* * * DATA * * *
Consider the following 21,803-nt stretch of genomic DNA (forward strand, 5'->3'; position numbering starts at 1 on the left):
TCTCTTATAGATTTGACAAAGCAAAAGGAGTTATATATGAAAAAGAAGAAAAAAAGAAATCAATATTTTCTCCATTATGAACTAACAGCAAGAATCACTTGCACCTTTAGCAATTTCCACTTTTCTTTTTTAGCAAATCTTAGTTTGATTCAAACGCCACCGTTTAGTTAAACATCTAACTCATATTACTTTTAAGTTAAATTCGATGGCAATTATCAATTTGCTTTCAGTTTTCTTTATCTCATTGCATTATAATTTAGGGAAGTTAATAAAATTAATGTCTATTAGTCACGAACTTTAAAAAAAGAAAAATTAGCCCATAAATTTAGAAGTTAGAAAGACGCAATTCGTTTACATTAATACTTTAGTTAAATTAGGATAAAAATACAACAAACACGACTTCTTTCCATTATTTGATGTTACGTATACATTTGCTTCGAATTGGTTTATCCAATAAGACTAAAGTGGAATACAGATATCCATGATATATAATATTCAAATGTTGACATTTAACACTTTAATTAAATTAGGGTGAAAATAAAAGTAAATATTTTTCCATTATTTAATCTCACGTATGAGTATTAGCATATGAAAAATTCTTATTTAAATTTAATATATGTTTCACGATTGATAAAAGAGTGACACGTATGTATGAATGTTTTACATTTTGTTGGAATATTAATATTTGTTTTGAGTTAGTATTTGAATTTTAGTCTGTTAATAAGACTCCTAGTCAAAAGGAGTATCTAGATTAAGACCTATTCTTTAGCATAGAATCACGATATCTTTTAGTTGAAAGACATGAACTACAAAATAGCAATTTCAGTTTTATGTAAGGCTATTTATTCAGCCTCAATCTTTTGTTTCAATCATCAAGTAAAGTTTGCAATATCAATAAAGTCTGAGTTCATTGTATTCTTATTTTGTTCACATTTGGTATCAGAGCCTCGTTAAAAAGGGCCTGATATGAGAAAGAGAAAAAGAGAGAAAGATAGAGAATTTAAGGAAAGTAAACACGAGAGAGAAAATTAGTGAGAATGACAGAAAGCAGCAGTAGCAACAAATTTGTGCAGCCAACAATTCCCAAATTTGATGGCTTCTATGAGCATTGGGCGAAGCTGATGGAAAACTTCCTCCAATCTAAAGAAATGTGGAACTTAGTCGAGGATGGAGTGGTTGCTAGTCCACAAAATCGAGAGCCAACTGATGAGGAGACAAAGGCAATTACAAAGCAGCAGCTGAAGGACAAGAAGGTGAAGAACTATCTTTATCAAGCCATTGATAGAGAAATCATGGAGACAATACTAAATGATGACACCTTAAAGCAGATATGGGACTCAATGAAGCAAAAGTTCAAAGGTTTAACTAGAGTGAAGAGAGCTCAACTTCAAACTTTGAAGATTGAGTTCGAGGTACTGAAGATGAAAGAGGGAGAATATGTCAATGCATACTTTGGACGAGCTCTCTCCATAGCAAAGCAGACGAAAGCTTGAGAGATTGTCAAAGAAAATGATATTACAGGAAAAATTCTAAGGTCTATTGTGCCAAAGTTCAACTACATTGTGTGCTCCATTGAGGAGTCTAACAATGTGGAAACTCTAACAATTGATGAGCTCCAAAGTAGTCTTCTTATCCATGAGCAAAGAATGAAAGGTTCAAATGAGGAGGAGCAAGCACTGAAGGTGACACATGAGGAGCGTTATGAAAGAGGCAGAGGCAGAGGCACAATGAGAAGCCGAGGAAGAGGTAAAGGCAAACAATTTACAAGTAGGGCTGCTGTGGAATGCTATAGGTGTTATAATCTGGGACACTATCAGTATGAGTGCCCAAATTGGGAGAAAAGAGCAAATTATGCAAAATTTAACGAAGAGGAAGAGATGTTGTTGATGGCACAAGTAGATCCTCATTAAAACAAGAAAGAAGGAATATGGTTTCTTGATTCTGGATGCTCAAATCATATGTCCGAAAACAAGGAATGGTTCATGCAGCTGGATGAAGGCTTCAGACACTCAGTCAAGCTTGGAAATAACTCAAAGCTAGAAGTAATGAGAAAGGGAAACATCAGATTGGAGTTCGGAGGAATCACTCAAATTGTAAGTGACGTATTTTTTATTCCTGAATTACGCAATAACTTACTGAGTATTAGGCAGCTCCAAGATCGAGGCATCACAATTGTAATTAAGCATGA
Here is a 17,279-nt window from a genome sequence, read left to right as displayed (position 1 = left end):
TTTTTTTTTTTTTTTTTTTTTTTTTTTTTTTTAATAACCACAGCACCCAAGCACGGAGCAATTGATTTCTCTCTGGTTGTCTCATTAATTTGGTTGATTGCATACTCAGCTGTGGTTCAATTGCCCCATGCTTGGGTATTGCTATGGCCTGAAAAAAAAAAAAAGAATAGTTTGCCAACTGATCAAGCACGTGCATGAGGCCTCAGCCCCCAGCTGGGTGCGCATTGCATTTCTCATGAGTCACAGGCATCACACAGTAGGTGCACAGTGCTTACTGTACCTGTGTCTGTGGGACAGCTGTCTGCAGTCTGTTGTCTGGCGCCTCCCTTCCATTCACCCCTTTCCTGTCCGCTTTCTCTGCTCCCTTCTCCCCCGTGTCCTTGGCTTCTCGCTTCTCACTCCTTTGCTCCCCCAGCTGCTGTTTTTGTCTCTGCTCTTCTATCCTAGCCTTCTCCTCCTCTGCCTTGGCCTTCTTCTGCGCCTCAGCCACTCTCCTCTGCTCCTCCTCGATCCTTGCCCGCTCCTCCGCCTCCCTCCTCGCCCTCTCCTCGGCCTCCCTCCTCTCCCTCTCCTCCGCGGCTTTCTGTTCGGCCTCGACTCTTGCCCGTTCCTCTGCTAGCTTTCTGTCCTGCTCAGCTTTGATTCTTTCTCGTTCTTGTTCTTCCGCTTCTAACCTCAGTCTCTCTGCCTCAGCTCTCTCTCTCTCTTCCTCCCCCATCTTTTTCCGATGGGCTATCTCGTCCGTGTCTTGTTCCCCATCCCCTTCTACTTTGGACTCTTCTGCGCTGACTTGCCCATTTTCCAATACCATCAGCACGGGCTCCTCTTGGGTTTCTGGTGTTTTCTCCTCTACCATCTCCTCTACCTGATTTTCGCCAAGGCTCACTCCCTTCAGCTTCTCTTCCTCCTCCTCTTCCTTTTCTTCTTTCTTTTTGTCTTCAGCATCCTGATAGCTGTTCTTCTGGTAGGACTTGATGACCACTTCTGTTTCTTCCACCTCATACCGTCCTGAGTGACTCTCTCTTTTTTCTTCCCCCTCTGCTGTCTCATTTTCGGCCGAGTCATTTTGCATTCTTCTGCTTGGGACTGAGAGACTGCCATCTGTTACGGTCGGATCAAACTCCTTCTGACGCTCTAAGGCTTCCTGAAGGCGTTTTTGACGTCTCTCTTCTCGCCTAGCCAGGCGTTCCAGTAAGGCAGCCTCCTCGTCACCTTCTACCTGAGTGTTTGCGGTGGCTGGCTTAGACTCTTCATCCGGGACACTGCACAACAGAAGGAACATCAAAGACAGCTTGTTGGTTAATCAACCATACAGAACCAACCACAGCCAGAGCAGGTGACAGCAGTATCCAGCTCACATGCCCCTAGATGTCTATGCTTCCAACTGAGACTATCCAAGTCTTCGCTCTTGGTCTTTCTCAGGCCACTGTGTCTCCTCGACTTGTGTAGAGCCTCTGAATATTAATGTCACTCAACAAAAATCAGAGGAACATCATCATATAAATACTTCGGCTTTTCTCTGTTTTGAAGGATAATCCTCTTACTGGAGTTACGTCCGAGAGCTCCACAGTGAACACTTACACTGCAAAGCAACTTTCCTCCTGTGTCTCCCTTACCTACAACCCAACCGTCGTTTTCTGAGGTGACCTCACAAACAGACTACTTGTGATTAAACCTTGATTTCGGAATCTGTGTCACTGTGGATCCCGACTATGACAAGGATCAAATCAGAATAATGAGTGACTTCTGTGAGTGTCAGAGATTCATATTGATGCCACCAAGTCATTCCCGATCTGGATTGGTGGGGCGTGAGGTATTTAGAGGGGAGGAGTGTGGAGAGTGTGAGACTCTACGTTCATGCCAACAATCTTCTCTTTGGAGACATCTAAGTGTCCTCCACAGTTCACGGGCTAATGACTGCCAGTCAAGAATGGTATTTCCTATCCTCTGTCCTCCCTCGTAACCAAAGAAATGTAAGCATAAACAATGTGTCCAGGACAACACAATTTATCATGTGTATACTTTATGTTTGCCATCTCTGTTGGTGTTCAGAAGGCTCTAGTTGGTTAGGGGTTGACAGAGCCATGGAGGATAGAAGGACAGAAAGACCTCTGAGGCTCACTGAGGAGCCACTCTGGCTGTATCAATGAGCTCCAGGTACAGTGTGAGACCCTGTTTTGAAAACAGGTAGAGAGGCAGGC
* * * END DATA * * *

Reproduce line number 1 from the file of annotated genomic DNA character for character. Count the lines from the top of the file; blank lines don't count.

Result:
Consider the following 21,803-nt stretch of genomic DNA (forward strand, 5'->3'; position numbering starts at 1 on the left):